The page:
labor

(Rich Pedroncelli / AP)

 

  

On the October 2nd, 2014 edition of Your Call, we’ll discuss bills that impact everything from labor and education to groundwater and healthcare. Governor Brown just signed the country’s first ban on single-use plastic bags. He also signed bills to give workers 3 sick days a year, redefine sexual consent on college campuses, and extend housing to foster youth up to age 25 if they are completing a secondary education. What bills are you watching? It's Your Call, with Rose Aguilar, and you.

Guests:

Ben Trefny

 

In the late 1990s and early 2000s, San Francisco passed a variety of measures to help low wage workers try to keep up with the rising cost of living. The city now has the highest minimum wage in the country at 10 dollars 74 cents an hour. It also requires employers to either provide health benefits or pay into a pool so the city can cover their health care costs.

On September 1st edition of Your Call, on Labor Day, we’ll have a conversation with Simon Cordery, author of “Mother Jones: Raising Cain and Consciousness.” In 1902, she was called the most dangerous woman in America for her effective and creative labor organizing. How did she organize workers in early 20th century? And want can what can we learn from her activism? It’s Your Call, with me Rose Aguilar.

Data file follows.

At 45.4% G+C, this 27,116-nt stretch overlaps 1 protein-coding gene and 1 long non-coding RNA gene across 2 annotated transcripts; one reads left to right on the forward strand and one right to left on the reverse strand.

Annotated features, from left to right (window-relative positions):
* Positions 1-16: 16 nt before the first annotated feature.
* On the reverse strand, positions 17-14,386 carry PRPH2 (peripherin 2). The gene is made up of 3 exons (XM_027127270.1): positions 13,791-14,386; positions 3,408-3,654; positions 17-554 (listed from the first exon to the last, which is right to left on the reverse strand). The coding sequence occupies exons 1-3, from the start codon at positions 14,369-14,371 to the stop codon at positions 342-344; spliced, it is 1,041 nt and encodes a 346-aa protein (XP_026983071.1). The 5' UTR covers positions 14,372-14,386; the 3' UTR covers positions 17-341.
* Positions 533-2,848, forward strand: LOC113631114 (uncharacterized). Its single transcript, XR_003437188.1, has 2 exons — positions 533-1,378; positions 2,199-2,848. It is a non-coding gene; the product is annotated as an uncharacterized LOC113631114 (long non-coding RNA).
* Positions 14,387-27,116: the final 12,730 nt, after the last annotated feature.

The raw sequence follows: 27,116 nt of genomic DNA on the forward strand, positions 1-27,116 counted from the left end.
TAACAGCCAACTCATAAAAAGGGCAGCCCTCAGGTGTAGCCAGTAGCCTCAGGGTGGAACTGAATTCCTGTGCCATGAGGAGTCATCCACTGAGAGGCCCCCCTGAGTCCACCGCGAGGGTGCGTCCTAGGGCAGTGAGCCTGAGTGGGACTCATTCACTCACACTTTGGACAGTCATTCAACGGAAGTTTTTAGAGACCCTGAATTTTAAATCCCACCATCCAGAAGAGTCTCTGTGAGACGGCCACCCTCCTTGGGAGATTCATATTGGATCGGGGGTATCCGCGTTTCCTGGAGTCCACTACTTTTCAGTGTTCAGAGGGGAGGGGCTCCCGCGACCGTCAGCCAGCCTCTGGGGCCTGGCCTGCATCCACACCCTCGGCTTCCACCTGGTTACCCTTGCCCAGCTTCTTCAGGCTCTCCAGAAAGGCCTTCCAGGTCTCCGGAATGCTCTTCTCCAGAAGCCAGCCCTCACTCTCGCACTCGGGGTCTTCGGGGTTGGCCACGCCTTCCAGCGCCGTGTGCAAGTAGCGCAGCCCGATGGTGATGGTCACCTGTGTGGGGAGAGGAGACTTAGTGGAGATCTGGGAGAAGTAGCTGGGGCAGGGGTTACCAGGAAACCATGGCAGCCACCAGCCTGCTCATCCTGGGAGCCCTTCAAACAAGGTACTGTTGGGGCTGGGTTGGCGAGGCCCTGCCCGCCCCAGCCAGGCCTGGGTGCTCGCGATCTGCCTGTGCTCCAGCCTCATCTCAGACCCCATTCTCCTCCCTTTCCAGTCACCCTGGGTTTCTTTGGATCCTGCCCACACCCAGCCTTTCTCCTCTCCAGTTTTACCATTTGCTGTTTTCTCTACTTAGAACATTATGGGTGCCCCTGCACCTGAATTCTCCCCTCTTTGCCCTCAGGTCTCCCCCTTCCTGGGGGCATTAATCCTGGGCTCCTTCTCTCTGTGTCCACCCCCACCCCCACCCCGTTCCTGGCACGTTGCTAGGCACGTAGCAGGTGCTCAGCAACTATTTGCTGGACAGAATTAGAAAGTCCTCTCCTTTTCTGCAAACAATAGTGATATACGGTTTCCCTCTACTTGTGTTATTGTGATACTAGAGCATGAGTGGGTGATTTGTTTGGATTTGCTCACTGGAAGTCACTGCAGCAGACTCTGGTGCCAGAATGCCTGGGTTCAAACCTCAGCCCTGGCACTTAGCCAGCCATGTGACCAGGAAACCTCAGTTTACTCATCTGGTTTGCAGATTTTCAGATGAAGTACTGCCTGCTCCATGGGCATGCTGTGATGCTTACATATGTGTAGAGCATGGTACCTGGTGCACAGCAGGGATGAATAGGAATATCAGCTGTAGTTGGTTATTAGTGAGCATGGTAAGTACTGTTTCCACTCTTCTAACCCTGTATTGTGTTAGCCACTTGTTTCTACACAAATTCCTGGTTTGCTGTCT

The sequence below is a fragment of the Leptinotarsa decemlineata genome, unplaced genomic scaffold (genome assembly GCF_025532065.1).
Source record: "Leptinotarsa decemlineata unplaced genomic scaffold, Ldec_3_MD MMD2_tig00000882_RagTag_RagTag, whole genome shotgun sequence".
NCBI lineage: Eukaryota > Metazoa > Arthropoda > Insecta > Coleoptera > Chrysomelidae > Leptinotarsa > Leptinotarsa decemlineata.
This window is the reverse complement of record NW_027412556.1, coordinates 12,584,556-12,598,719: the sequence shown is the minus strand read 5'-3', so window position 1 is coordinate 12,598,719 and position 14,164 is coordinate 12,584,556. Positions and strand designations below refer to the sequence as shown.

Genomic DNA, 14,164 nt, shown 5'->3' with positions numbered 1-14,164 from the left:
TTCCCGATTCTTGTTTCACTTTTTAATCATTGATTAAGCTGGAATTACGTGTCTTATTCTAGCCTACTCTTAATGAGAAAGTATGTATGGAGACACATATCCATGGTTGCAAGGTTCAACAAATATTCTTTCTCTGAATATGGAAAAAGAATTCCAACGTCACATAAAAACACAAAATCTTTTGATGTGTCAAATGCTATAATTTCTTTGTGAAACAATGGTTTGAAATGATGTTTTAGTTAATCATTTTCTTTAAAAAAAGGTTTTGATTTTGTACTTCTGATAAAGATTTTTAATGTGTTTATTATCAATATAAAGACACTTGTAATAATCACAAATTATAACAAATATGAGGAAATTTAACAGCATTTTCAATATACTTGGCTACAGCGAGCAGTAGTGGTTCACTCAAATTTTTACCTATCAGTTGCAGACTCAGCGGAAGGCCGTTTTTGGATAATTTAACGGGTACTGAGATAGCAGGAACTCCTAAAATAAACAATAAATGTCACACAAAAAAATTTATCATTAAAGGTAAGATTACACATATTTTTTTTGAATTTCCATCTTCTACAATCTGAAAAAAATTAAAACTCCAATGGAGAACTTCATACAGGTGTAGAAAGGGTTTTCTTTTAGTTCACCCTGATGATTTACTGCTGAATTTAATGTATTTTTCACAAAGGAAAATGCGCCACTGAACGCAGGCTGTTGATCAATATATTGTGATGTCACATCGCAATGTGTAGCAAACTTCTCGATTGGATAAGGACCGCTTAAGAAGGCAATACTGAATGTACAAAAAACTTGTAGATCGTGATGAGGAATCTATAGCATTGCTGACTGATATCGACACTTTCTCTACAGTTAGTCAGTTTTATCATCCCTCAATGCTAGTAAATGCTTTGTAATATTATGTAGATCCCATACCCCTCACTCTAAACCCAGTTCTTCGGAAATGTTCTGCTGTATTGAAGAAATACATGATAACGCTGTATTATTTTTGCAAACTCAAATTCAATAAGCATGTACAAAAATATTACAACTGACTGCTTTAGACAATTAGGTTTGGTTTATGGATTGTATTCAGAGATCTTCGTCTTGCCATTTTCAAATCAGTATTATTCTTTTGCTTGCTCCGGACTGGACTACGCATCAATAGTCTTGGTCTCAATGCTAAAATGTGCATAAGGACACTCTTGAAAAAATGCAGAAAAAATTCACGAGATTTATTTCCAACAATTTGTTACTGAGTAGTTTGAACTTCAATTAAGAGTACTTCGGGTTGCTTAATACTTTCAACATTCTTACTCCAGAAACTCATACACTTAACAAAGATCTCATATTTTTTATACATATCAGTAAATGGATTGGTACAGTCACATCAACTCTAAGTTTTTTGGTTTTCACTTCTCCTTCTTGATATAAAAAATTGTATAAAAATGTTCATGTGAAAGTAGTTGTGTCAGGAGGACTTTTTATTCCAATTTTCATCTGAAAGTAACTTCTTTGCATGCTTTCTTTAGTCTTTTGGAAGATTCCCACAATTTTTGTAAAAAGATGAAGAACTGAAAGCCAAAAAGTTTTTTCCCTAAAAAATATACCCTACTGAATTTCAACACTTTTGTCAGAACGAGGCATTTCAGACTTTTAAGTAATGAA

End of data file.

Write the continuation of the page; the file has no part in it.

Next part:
Guests:

Simon Cordery, chair of the History Department at Western Illinois University in Macomb, Illinois.

Your Call: Is tipping good for workers?

Aug 13, 2014

  

 

 

On the August 13th, 2014 edition of Your Call, we’ll have a conversation about the history and cultural practice of tipping. The federal tipped minimum wage is only $2.13 an hour, and tipped workers are 3 times as likely to live in poverty. Is working for tips a way to boost compensation for great service? Or does it open the door for exploitation, by employers and customers? If you work for tips, would you prefer an alternative? It’s Your Call, with Matt Martin, and you.

Guests:

A mile-high look at modern US history. Is it true most male flight attendants are gay? Was it ever? How did their legal battles with airlines help advance gay rights and workplace gender equity? Is the tale of “Patient Zero” – a steward accused of being the initial transcontinental spreader of HIV – accurate? Stow your tray tables and put your seats in their fully upright and locked positions for a quick flight through the history of airline stewards. Eric Jansen's guest is Philadelphia University history professor Phil Tiemeyer, author of Plane Queer: Labor, Sexuality and AIDS in the history of male flight attendants, published by University of California Press.

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